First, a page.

5 Questions About the Pitchfork People’s List

08/10/2012 2:30 PM |


This week, Pitchfork launched the voting mechanism for what they are calling, “The People’s List,” a massive reader’s poll that will determine the best albums released from 1996 to 2011 (the site’s lifespan) according to their audience’s popular whims. Voting will continue until noon on August 17th.

While Pitchfork has been doing reader’s polls for a while, as addendum to their own DECREES OF EDITORIAL AUTHORITY, this is the famously comment-free site’s most prominent stab at letting the world have its say. A say that will then be endlessly dissected on the Internet to figure out “what it all means????”

I’ve got some questions already….

How Cynical Are We Going to Be About This Thing?

It doesn’t take long in the introduction post for this cynicism prevention measure: “We’ll start by asking you to answer a few questions about who you are and the music you generally listen to. This information is optional. However, these answers will be kept confidential and will only be used for analyzing poll results.” So, that would seem to immediately exclude the most cynical response, that they are just looking for demographic info to better sell advertisers. But even if there’s no hedging, no, “well we didn’t sell your actual naaaaaames” shenanigans, the site still has to be salivating over this much self-provided information about their most devoted readers, right? Or maybe they just want to know? ( Why am I like this? Why can’t I just trust people?)

Is the Average Voter Exactly Who We Think it Is?

If I close my eyes and think of the typical Pitchfork reader/prospective poll voter, it’s basically me. White, male, living in a city, working in some sort of vaguely creative pursuit, getting old-ish but still on the young side of the spectrum (right???). But is that just a stereotype? Has the readership skewed younger in recent years with all these Internet-y trends they’ve covered? More female? Is music criticism not something kids use or need at all? What portion of the voting public is from outside of the United States? (i.e., does Pitchfork translate?) The demo breakdowns that come with this poll could be its most interesting aspect. Or it could be exactly what we thought all along.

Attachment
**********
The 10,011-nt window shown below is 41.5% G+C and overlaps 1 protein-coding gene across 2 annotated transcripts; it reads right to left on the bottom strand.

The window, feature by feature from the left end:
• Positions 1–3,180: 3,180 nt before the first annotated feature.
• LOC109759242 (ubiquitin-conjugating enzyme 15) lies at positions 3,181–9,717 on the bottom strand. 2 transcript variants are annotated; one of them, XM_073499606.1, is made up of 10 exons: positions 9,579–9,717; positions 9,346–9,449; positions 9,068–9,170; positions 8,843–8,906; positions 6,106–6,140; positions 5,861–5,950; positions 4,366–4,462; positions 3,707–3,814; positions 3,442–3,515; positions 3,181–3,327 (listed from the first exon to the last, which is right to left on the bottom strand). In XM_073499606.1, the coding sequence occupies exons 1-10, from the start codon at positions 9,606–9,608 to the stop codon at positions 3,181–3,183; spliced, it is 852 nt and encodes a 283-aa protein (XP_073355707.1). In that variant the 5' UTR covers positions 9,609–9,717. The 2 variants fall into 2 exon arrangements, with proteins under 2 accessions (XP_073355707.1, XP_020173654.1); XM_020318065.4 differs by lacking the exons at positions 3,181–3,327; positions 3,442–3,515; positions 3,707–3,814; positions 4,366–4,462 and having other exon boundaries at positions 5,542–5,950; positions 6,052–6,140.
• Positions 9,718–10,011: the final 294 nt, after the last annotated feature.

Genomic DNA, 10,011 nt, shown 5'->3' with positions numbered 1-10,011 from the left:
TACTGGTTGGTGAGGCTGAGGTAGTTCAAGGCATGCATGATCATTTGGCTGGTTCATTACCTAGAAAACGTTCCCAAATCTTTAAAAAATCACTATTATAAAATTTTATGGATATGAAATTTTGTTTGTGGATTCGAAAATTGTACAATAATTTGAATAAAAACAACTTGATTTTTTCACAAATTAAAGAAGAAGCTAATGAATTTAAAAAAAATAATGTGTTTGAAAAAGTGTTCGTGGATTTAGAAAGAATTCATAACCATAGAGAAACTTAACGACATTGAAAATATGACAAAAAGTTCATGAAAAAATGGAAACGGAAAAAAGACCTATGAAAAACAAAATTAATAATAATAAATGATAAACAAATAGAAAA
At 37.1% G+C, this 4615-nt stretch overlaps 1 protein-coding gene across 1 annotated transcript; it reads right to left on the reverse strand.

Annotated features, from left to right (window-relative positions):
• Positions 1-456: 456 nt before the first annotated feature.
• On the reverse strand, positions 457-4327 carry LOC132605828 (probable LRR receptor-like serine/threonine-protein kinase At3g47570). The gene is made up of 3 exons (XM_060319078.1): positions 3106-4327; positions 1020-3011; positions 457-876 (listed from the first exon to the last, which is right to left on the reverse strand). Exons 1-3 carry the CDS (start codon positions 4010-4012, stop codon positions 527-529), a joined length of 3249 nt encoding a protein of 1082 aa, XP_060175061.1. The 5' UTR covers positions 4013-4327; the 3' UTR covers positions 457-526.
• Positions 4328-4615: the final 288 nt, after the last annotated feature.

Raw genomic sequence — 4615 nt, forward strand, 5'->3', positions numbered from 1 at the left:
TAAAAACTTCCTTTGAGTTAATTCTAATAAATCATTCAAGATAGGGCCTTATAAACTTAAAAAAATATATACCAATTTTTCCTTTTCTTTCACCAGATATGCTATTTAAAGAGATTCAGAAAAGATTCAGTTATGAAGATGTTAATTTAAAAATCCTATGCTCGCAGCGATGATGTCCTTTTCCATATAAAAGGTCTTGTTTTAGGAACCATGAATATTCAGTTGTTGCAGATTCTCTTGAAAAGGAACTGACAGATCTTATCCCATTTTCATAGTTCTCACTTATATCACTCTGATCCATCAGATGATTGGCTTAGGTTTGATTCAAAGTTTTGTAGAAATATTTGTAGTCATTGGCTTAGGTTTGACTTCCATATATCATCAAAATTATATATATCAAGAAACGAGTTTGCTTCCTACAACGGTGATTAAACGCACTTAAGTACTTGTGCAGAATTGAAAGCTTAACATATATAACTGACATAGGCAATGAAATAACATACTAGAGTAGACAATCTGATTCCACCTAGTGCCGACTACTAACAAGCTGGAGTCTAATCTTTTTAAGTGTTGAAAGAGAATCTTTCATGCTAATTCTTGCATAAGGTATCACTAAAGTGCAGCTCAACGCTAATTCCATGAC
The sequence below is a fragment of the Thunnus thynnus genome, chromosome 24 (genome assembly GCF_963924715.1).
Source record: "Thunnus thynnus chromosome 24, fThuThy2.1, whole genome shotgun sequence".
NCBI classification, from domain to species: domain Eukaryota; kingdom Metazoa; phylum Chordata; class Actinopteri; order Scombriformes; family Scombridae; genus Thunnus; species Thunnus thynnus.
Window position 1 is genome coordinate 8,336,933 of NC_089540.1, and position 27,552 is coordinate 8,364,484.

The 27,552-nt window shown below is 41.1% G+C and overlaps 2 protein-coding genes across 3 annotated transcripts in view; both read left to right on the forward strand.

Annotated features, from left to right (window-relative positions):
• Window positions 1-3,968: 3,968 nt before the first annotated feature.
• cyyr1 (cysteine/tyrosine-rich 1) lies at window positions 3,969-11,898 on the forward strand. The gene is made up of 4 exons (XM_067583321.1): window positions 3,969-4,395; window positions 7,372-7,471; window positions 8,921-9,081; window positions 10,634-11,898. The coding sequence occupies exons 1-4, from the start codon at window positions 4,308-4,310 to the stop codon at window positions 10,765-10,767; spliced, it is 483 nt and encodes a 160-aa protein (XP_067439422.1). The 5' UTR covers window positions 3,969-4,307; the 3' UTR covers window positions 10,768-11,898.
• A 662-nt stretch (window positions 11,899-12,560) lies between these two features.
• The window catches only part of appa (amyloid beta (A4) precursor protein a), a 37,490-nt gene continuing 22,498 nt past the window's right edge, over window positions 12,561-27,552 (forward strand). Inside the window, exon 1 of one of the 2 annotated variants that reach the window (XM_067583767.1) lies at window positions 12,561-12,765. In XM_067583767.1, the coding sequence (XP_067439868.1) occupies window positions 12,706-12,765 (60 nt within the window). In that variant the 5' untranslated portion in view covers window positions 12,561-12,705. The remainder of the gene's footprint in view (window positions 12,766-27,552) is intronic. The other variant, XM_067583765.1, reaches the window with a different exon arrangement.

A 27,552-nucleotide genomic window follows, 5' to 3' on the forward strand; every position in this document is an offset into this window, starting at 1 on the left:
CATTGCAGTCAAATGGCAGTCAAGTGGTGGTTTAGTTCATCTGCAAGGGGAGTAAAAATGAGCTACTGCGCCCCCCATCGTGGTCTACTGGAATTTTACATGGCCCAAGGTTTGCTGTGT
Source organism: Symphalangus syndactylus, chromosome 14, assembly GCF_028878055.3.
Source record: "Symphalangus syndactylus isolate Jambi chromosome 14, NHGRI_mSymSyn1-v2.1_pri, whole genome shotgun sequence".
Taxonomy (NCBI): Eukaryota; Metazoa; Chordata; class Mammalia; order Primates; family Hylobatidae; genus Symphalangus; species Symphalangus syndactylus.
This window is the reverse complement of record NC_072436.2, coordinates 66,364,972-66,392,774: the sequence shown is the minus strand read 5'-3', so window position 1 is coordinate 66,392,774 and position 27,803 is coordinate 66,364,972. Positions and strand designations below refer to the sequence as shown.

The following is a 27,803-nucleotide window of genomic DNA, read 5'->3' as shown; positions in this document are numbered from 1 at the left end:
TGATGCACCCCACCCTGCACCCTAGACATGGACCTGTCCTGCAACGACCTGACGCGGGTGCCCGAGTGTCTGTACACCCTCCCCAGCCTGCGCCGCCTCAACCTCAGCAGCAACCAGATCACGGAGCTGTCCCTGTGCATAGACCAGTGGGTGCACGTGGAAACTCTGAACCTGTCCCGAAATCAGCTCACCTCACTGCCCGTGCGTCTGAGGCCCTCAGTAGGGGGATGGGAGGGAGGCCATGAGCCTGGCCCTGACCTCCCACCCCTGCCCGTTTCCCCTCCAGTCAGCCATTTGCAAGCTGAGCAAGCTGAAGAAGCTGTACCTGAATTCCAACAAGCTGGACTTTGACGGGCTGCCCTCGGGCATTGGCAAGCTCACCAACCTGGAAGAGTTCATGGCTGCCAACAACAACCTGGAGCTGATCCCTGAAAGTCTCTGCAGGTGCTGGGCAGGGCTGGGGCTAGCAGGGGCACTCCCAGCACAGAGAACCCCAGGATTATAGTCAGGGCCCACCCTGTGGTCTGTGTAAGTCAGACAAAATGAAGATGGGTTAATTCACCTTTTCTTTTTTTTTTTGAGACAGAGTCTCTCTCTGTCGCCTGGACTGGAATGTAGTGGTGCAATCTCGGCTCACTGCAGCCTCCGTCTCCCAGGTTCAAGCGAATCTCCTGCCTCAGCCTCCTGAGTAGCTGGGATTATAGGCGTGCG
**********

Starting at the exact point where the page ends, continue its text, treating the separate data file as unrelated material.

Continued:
To What Extent Can the Results Be Trusted?

Pitchfork generates Internet grumbling with the intensity of a thousand white-hot suns. So, to what extent will the grumblers try to revenge themselves by sabotaging the veracity of its shiny new poll? Lists of the best albums to troll it with are trickling out already. (Of the picks at that link, Dane Cook’s Harmful if Swallowed and Now That’s What I Call Music! vol. 24, are the most inspired.) But will the results be noticeably skewed? (I’m guessing the sheer shame of telling Pitchfork you like Nickelback, connected to your real Google account will be too great for it to be statistically significant.)

What Are We Going to Learn From This?

I dunno. That Pitchfork readers like the albums that Pitchfork has covered for the last 16 years, but not all of them. That given the chance to finally make their perfect list, the readers in aggregate would actually come up with a less diverse and interesting one. (ding ding ding)

So What’s the Odds-On Favorite?

It’s going to be OK Computer, right? A critical sacred cow that, in relation to Radiohead’s later work, seems weirdly populist too. The editors, if doing the voting, might go with Kid A as the more-challenging choice, or even go for an attention-grabbing non-Radiohead left-turn, but I can’t see the people doing that en masse. The only record that maaaaaaybe has an outside #1 chance in my opinion could be Neutral Milk Hotel’s In the Aeroplane Over the Sea, which has only grown in esteem and influence over the years. I’d squeal in delight if If Your Feeling Sinister or I Can Hear the Heart Beating as One shocked the world, but they will not. I bet you all the money that it is not a rap album.